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On Iran, a Resurgent Crisis“Oh, goddamn,” Mr. Biden fumed in the Situation Room in the summer of 2010, according to participants in the meeting, as news began to leak that a highly classified effort by the United States and Israel to destroy Iran’s nuclear program with a cyberweapon — later called “Stuxnet’’ — was about to be exposed because the computer code was being replicated around the world. “It’s got to be the Israelis. They went too far.”A decade later, that effort to undermine the Iranian nuclear effort appears to be the birth of a new age of conflict, one in which Mr. Biden was a key player. He favored the covert effort, because he was looking for any way to slow Iran’s progress without risking war in the Middle East. He later told colleagues that he believed the covert program helped bring the country to the negotiating table for what became the Iran nuclear deal five years later.Now Mr. Biden says the first step with Iran is to restore the status quo — which means re-entering the deal if Iran’s Supreme Leader, Ayatollah Ali Khamenei, is willing to return to production limits announced in 2015. But it won’t be that simple. The Iranians have indicated there will be a higher price to pay for Mr. Trump’s breach. And some of the key restrictions on Iran begin to lift soon: The first phase of an arms embargo expired in October, clearing the way for the Russians and the Chinese to begin resuming sales. And there will soon be a new Iranian president, with unknown effects on potential talks.Mr. Biden’s aides say that returning to the deal that Mr. Trump exited “shifts the burden” back on Tehran.“If Iran decides it’s not going to come back into compliance,” Mr. Blinken said, “we’re in a much stronger position to elicit support from allies and partners” who are now blaming Mr. Trump for starting the crisis by rejecting an agreement the United States had already made.The China ChallengeIn 2012, Mr. Biden was the host when Mr. Xi came to Washington. The vice president praised the guest from Beijing as a rising reformer who was “prepared to show another side of the Chinese leadership.” Mr. Biden was among those to celebrate China’s inevitable but “peaceful rise,” followed by assurance that trying to contain its power was a fool’s errand.By this year, he had revised his view. “This is a guy who is a thug,” Mr. Biden said. WASHINGTON — President-elect Joseph R. Biden Jr. makes no secret of the speed with which he plans to bury “America First” as a guiding principle of the nation’s foreign policy.He says he will re-enter the Iran nuclear deal, assuming the Iranians are willing to reverse course and observe its limits.- Advertisement – So during the campaign, he went after Mr. Trump for “fake toughness” and argued that “Trump lost a trade war that he started.” What he meant was that the Trump-era tariffs on Chinese goods were ultimately underwritten by American taxpayers in the form of government subsidies to compensate farmers and others who lost sales.Mr. Biden has said little about how he would push back. And even if he settles the long-running arguments over agricultural goods and the theft of intellectual property by Beijing, Mr. Biden will face challenges never discussed when Mr. Xi was visiting eight years ago: managing technological inroads by firms like Huawei, the Chinese telecommunications giant, and TikTok, the app that has seized the imaginations and phones of 100 million Americans.Mr. Biden has suggested that the Trump crackdowns might continue — though surrounded by more skillful diplomacy to bring European and other allies on board.“God only knows what they’re doing with information they’re picking up off of here,” he said of the Chinese. “So as president, I will go into it very deeply. I’ll get the cyberexperts in with me to give me what is the best solution to deal with it.”Complicating the issue is Mr. Biden’s insistence that, unlike Mr. Trump, he will put values back at the center of foreign policy, including how to approach the U.S.-China relationship, a milder echo of Bill Clinton’s pledge in the 1992 race to take on “the butchers of Beijing.”Presumably that means making China pay a price for Mr. Xi’s controls on dissent, including the national security laws that led to detention camps in Xinjiang, arrests of dissidents in Hong Kong and the ouster of foreign journalists who were the last bastion of independent reporting in China. China is just one arena — though probably the most important — where Mr. Biden’s long-held views will come into first contact with new realities.Afghanistan and the Use of U.S. ForceRobert M. Gates, the defense secretary who served both Presidents George W. Bush and Barack Obama, described Mr. Biden as “impossible not to like” because he was “funny, profane and humorously self-aware of his motormouth.” But Mr. Gates also famously declared that Mr. Biden “has been wrong on nearly every major foreign policy and national security issue over the past four decades.” “We will deter, and impose costs for, Mr. Putin’s meddling and aggression,” Mr. Blinken said. “But there’s a flip side” to dealing with Moscow, he added. Mr. Putin is “looking to relieve Russia’s growing dependence on China,” Mr. Blinken said, which has left him in “not a very comfortable position.”That suggests the Biden administration could try to use the suspicions that Moscow and Beijing have of each other to split the two superpowers — just as President Richard M. Nixon used it, in reverse, to win his opening with China nearly 50 years ago. Confronting RussiaIn the Cold War, Democrats were often portrayed as the party of appeasement to Moscow. Mr. Biden is the first Democrat to turn the tables: He is neither dismissive of the Russian threat as Mr. Obama was when he debated Mitt Romney, the Republican nominee in 2012, nor is he eager to bring a big red “reset” button to Moscow, as Hillary Clinton did in her opening days as secretary of state. In the campaign, Mr. Biden seized on the U.S. intelligence assessment that Russia preferred Mr. Trump, telling reporters in Nevada that “Putin knows me, and I know him, and he doesn’t want me to be president.” He is probably right: After details of the extent of the Russian interference in 2016 became clear, followed by Mr. Trump’s unwillingness to confront Mr. Putin, Democrats have become the party of Russia hawks.For most of the campaign, Mr. Biden assailed Mr. Trump for “cozying up to dictators” and describing how, if elected, he was prepared to punish Russia. As president, Mr. Biden will have to deal with a Russia whose arsenal includes 1,550 deployed nuclear weapons and a raft of tactical nuclear weapons that it has been deploying freely, even before Mr. Trump exited the Intermediate-Range Nuclear Forces Treaty.How would Mr. Biden end the downward spiral? He would start with a five-year extension of New START, Mr. Blinken said in an interview, since the treaty lapses 16 days after inauguration. Then he would seek to expand the treaty to other types of weapons and perhaps more countries. And he would play on Mr. Putin’s growing economic fragility. – Advertisement – He never stated what kind of “price” he had in mind for President Vladimir V. Putin of Russia to pay, though one of his longtime foreign policy advisers, Jake Sullivan, offered a bit of detail. Just before Election Day, he said that Mr. Biden was willing to impose “substantial and lasting costs on perpetrators of the Russian interference,” which could include financial sanctions, asset freezes, counter cyberattacks and, “potentially, the exposure of corruption by the leaders of foreign countries.”That would signify a hardening in U.S. policy. But it would also involve steps that the Obama administration considered taking in its last six months, when Mr. Biden was vice president, and never carried out.The sharp change on Russia offers a glimpse of the detailed planning that Mr. Biden’s transition team, organized late last spring, has engaged in to reverse Mr. Trump’s approach to the world. It has built a foreign policy team of formal and informal advisers, largely drawn from midlevel and senior Obama administration officials who are poised to return. There are timelines for opening negotiations, re-entering treaties and early summit meetings.But their plans show some notable breaks from the Obama administration’s strategy. Mr. Biden is clearly rethinking positions he took in the Senate and in the White House.The most vivid example, officials say, will come in rethinking China strategy. His own advisers concede that in the Obama years, Mr. Biden and his national security team underestimated the speed with which President Xi Jinping of China would crack down on dissent at home and use the combination of its 5G networks and its Belt and Road Initiative to challenge U.S. influence.“Neither carrots nor sticks have swayed China as predicted,” Kurt Campbell, who served as the assistant secretary of state for Asia, and Ely Ratner, one of Mr. Biden’s deputy national security advisers, wrote in a Foreign Affairs article in 2018 that reflected this shift. “Diplomatic and commercial engagement have not brought political and economic openness. Neither U.S. military power nor regional balancing has stopped Beijing from seeking to displace core components of the U.S.-led system.” But mostly, Mr. Biden said in a statement to The New York Times, he wants to bring an end to a slogan that came to define a United States that built walls and made working with allies an afterthought — and, in Mr. Biden’s view, undermined any chance of forging a common international approach to fighting a pandemic that has cost more than 1.2 million lives.- Advertisement – That assessment included Mr. Biden’s view on Afghanistan — where he argued, in the early days of the Obama administration in 2009, for a minimal force focused on a counterterrorism mission. Mr. Gates later recalled in his memoir that Mr. Biden was convinced that the military was trying to put the squeeze on the president to send more troops for a war the vice president thought was politically unsustainable.Mr. Biden was overruled — by Mr. Obama, who nearly doubled the force size in Afghanistan in 2009 before moving to a drawdown.But what was once a setback for Mr. Biden has now become something of a political asset: Mr. Trump’s effort to cast him as an advocate of “endless wars” fell flat. Mr. Biden, according to Mr. Sullivan, “wants to convert our presence to a counterterrorism capability” aimed at protecting the United States by keeping Qaeda forces or the Islamic State from establishing a base in Afghanistan.“It would be limited and targeted,” Mr. Sullivan said. “That’s where he was in 2009, and that is where he is today.” He would sign up for another five years of the only surviving nuclear arms treaty with Russia and double down on American commitments to NATO after four years of threats from President Trump to withdraw from the alliance that guided the West through the Cold War.At the same time, Mr. Biden says he will make Russia “pay a price” for what he says have been disruptions and attempts to influence elections — including his own. “Whether we like it or not, the world simply does not organize itself,” said Antony J. Blinken, Mr. Biden’s longtime national security adviser. “Until the Trump administration, in Democratic and Republican administrations, the United States did a lot of that organizing, and we made some mistakes along the way, for sure.” Now, however, the United States has discovered what happens “when some other country tries to take our place or, maybe even worse, no one does, and you end up with a vacuum that is filled by bad events.”Mr. Blinken acknowledged that for those allies — or opponents of Mr. Trump — looking to reset the clock to noon on Jan. 20, 2017, “it’s not going to happen.”Those who have known Mr. Biden for decades say they expect him to move carefully, providing reassurance with a few big symbolic acts, starting with a return to the Paris climate accord in the first days of his administration. But substantive rebuilding of U.S. power will proceed far more slowly.“He’ll inherit a situation which both gives him enormous latitude and, oddly, constrains him,” said Richard N. Haass, the president of the Council on Foreign Relations and a longtime friend of Mr. Biden’s. “Clearly, what Trump did by executive order can be undone by executive order.”But “any act that requires Senate approach or any new use of force, absent a clear provocation, will be pretty much off the table,” he added.At 77, Mr. Biden has his own back-to-the-future vision of how to dispense with “America First”: “This is the time to tap the strength and audacity that took us to victory in two world wars and brought down the Iron Curtain,” he wrote in Foreign Affairs in March. Yet in a campaign in which foreign policy was rarely mentioned, Mr. Biden was never pressed on how the current iteration of superpower competition differs from what he remembers from early in his political career. “Tragically, the one place Donald Trump has made ‘America First’ is his failed response to the coronavirus: We’re 4 percent of the world’s population, yet have had 20 percent of the deaths,” Mr. Biden said days before the election. “On top of Trump embracing the world’s autocrats and poking his finger in the eye of our democratic allies, that’s another reason respect for American leadership is in free fall.”But it is far easier to promise to return to the largely internationalist approach of the post-World War II era than it is to execute one after four years of global withdrawal and during a pandemic that has reinforced nationalist instincts. The world does not look remotely as it did when Mr. Biden last engaged it from the White House four years ago. Power vacuums have been created, and filled, often by China. Democracies have retreated. The race for a vaccine has created new rivalries.So while foreign allies may find Mr. Biden reassuring — and smiled when they heard him say in a town-hall meeting that “‘America First’ has made America alone” — they also concede that they may never fully trust that the United States will not lurch back to building walls.- Advertisement – In interviews in the past several weeks, Mr. Biden’s top advisers began to outline a restoration that might be called the Great Undoing, an effort to reverse course on Mr. Trump’s aggressive attempt to withdraw to American borders.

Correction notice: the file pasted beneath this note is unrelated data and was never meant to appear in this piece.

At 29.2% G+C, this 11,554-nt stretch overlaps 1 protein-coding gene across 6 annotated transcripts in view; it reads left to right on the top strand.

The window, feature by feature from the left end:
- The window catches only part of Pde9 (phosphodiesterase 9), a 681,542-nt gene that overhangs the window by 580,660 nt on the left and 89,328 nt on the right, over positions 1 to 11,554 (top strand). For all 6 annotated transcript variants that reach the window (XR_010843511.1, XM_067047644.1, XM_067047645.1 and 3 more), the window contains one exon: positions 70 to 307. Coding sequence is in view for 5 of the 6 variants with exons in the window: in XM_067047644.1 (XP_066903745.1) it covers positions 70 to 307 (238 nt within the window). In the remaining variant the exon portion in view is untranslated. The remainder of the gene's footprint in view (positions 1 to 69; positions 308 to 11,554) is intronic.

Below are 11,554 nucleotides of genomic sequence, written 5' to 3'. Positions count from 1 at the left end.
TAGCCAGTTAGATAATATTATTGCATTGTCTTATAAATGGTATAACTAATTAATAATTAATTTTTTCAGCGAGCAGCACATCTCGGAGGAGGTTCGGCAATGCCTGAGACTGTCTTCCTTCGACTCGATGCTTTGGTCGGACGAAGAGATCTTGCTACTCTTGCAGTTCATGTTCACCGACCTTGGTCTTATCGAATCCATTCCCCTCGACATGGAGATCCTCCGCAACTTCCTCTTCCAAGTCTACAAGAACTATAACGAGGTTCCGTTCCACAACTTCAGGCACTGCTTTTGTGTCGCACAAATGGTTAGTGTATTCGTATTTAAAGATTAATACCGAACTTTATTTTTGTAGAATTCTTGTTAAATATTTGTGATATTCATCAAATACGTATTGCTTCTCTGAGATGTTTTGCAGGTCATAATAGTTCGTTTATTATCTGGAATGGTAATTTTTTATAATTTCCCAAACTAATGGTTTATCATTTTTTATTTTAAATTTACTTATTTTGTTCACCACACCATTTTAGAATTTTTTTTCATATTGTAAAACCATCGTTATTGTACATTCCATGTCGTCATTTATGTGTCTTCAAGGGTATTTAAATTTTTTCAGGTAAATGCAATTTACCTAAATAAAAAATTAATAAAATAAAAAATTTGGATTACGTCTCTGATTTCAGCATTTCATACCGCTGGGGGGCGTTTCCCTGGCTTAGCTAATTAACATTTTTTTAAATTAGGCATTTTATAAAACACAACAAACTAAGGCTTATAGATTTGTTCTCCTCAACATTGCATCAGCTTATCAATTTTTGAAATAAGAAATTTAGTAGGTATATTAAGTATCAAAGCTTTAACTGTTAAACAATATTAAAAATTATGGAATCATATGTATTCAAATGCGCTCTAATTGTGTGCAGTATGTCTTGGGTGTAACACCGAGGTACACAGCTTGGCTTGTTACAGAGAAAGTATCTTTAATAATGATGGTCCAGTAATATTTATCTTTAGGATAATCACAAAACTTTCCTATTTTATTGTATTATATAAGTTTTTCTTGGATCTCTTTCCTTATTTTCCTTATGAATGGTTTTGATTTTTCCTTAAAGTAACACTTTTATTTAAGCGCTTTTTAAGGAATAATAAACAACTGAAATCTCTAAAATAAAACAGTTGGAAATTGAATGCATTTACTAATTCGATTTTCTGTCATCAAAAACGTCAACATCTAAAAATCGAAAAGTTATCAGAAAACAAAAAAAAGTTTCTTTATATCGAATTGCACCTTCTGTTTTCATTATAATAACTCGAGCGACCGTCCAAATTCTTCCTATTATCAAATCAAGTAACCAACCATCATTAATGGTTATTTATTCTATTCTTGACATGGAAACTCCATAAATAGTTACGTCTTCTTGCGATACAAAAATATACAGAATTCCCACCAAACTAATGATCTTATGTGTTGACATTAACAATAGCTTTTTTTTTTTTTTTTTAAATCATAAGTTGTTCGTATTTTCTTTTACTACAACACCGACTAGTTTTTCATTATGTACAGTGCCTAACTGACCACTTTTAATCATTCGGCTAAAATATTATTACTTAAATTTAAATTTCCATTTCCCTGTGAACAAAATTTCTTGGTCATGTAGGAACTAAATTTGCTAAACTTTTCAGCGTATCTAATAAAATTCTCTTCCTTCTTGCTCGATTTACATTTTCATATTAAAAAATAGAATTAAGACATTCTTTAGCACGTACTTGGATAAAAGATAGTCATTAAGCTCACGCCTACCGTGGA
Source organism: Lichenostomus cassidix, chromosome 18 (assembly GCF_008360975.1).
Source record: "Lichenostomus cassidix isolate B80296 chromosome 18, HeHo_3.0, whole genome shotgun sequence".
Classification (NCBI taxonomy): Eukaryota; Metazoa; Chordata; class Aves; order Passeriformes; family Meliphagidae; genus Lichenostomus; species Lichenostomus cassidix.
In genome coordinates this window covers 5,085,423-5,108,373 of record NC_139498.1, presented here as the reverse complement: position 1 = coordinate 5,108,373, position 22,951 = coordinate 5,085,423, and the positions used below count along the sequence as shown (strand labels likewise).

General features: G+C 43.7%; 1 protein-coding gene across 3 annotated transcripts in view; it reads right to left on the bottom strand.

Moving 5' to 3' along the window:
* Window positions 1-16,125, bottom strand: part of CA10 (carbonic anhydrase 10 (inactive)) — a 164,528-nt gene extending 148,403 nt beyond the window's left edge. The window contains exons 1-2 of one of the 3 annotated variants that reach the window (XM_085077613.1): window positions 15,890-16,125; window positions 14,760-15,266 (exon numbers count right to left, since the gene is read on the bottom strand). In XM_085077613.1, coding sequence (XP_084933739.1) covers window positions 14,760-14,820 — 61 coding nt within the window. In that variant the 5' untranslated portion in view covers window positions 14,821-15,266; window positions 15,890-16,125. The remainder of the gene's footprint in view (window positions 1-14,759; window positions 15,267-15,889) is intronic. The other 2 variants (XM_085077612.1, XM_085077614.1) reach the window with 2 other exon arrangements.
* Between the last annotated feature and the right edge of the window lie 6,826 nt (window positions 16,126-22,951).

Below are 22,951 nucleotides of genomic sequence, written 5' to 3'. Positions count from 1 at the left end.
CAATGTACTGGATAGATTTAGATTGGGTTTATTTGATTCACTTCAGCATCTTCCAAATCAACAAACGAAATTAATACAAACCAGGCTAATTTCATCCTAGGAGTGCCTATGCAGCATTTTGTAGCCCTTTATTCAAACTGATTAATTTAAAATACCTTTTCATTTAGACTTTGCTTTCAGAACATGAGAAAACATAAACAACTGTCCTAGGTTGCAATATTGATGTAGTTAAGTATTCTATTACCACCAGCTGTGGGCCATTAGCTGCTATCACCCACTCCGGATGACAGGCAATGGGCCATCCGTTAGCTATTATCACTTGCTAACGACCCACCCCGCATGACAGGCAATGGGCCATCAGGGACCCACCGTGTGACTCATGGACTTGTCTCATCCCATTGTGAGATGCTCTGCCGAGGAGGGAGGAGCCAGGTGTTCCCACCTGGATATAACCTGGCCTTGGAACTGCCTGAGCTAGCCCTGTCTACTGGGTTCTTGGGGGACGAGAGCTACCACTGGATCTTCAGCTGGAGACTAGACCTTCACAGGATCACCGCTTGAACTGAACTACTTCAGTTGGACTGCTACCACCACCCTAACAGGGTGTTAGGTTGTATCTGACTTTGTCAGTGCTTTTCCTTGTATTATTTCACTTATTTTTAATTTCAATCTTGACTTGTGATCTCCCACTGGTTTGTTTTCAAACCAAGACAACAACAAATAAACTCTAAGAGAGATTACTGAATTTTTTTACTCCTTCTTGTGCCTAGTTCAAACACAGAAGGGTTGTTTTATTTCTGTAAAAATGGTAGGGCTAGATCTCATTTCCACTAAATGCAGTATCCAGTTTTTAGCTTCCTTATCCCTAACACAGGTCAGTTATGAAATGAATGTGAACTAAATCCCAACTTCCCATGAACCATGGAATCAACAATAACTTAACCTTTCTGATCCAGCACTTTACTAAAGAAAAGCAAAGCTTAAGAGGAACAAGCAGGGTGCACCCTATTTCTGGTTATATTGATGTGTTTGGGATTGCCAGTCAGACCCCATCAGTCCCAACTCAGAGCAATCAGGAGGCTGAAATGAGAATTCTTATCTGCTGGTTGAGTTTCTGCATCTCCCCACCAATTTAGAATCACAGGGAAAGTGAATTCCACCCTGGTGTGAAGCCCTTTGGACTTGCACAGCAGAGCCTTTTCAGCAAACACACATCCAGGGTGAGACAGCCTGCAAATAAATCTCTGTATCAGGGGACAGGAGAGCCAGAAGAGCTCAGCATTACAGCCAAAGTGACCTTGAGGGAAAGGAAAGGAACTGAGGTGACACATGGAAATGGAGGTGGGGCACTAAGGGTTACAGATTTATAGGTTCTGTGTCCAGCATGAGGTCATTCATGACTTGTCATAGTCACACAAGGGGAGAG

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Over the weekend, reports of empty shelves prompted grocers to reinstate limits on buying items like hand soap and toilet paper. [The San Diego Union-Tribune] Jill Cowan grew up in Orange County, graduated from U.C. Berkeley and has reported all over the state, including the Bay Area, Bakersfield and Los Angeles — but she always wants to see more. Follow along here or on Twitter.California Today is edited by Julie Bloom, who grew up in Los Angeles and graduated from U.C. Berkeley. In those counties, restaurants, gyms and houses of worship will have to shut down unless they can move outdoors.Mr. Newsom said health care facilities that were set up near the beginning of the pandemic at arenas and other large spaces were being prepared to quickly open for patients, if necessary. One such facility will open in the next week or so in Imperial County, which was overwhelmed by Covid over the summer, he said. Five people were charged in the toppling of a Junipero Serra statue in San Rafael amid protests over the colonization of California and the displacement and killings of Native Americans. San Francisco’s archbishop applauded the charges. [Religion News Service] The announcement came as the United States reported its 11 millionth confirmed case on Sunday, with a recent average of 150,000 new cases a day, and will probably reach 250,000 total deaths sometime this week. One million cases were recorded in the country over the past week alone.[Read about the state’s tiered reopening framework.]Daily case reports are rising in 48 states, and with little action from the Trump administration, governors and mayors across the country are taking new steps to try to halt the spread. On Monday, a sweeping stay-at-home advisory went into effect in Chicago. New Mexico is under a two-week lockdown, and North Dakota has imposed a mask mandate.While the dire outlook across the rest of the country has perhaps made California look almost stable by comparison, Mr. Newsom said that California’s daily case numbers had doubled in the last 10 days, the fastest increase the state had seen since the beginning of the pandemic.The state reached one million known cases on Nov. 12, and the next day issued travel advisories, along with Oregon and Washington. Wearable trackers are the next phase of early Covid detection. But they could also usher in more invasive forms of surveillance. [The New York Times] – Advertisement – [Read more about California’s travel guidelines.]The increases, the governor said, cross age and racial or ethnic groups and appear throughout the state.In Los Angeles County, which has struggled for months with higher case numbers, officials stopped short of ordering additional closures, but urged residents to behave more cautiously.State leaders, including Mr. Newsom, have told residents not to gather with people from outside their households, and to resist visiting relatives over the holidays.Much of the recent rise in cases, state officials say, appears to have grown from at-home parties or family gatherings.But in what is likely to be remembered as one of the governor’s more damaging — not to mention embarrassing — episodes of the pandemic, The San Francisco Chronicle reported that Mr. Newsom attended an outdoor dinner for one of his political advisers at the French Laundry, the famed Napa Valley destination, with guests from several households.[Read about California’s rules for gathering.]The gathering did not technically violate the state’s rules, because there is no formal limit on the number of households at each outdoor restaurant table, but as critics noted, the governor’s attendance undermined the spirit of restrictions.Mr. Newsom apologized on Monday, saying that he should have turned around and left when he realized there were more guests at the party than he expected. The incoming administration is intent on keeping the Department of Homeland Security, which has been bent to President Trump’s will. Still, big changes are coming, as President-elect Joe Biden works to roll back Trump administration immigration policies. [The New York Times] Good morning.Californians who have been keeping a wary eye on the state’s rising Covid numbers and wondering whether the hammer might fall got their answer on Monday: Gov. Gavin Newsom announced that the state was “pulling the emergency brake” on its reopening plan, reinstating broad restrictions across much of the state.- Advertisement – “Politics plays a role.” In 2019, hate crimes in the United States rose to their highest level in more than a decade. [The New York Times] “We’re moving from a marathon to a sprint,” Mr. Newsom said.More than 40 counties were moved backward in the state’s reopening tiers, including 28 counties that were moved back into the most restrictive purple tier, which now encompasses more than 94 percent of the state’s population.[Track California’s coronavirus case numbers and hospitalizations.]- Advertisement – Doctors and nurses are burning out and calling it quits under the prolonged stress of the pandemic. [The New York Times] The governor wasn’t the only California lawmaker not leading by example: An unknown number of legislators went to an annual summit in Maui even as the state announced travel advisories and restrictions. [The Sacramento Bee] More California elections have been called: The Republican Young Kim narrowly defeated Representative Gil Cisneros, flipping a second Orange County seat. See all the results. [The New York Times] The state is also looking into a possible curfew and will adjust restriction levels more frequently than has been the case.- Advertisement – Basic training for Marine recruits looks different during Covid. But the fundamentals of discipline are the same. The case rates suggest it’s working to keep spread low among the ranks. [The New York Times] “Somebody’s going to message me and say like, so-and-so was caught doing drugs at a party or having a threesome or whatever,” she said. “It’s just not as exciting as it sounds anymore.” The woman behind the celebrity gossip account @deuxmoi speaks. [The New York Times] California’s new guidelines have left Bay Area health officials scrambling to decide what to do about college football games scheduled for this weekend. [The Mercury News] The University of California system agreed to pay $73 million to more than 5,500 women who were patients of a former U.C.L.A. gynecologist charged with sexual assault. [The New York Times] Catch up on the French Laundry birthday party the governor attended. [The San Francisco Chronicle]And read about Jason Kinney, the political operative whose birthday it was. [Politico] California Today goes live at 6:30 a.m. Pacific time weekdays. Tell us what you want to see: CAtoday@nytimes.com. Were you forwarded this email? Sign up for California Today here and read every edition online here. Here’s what else to know today “You own the mistake and you don’t ever make it again,” he said. “I expect more from myself and you have that commitment in my resolve.”That “Covid fatigue,” he said, is real.Dr. Bob Wachter, a professor and chair of the University of California, San Francisco’s department of medicine, told me on Monday that the moves by the state seemed prudent in light of rising case numbers.“This strikes me as a reasonable set of actions, particularly with Thanksgiving coming up,” Dr. Wachter said. “Whether or not it’s enough, I guess we’ll see.”(This article is part of the California Today newsletter. Sign up to get it delivered to your inbox.)Read more: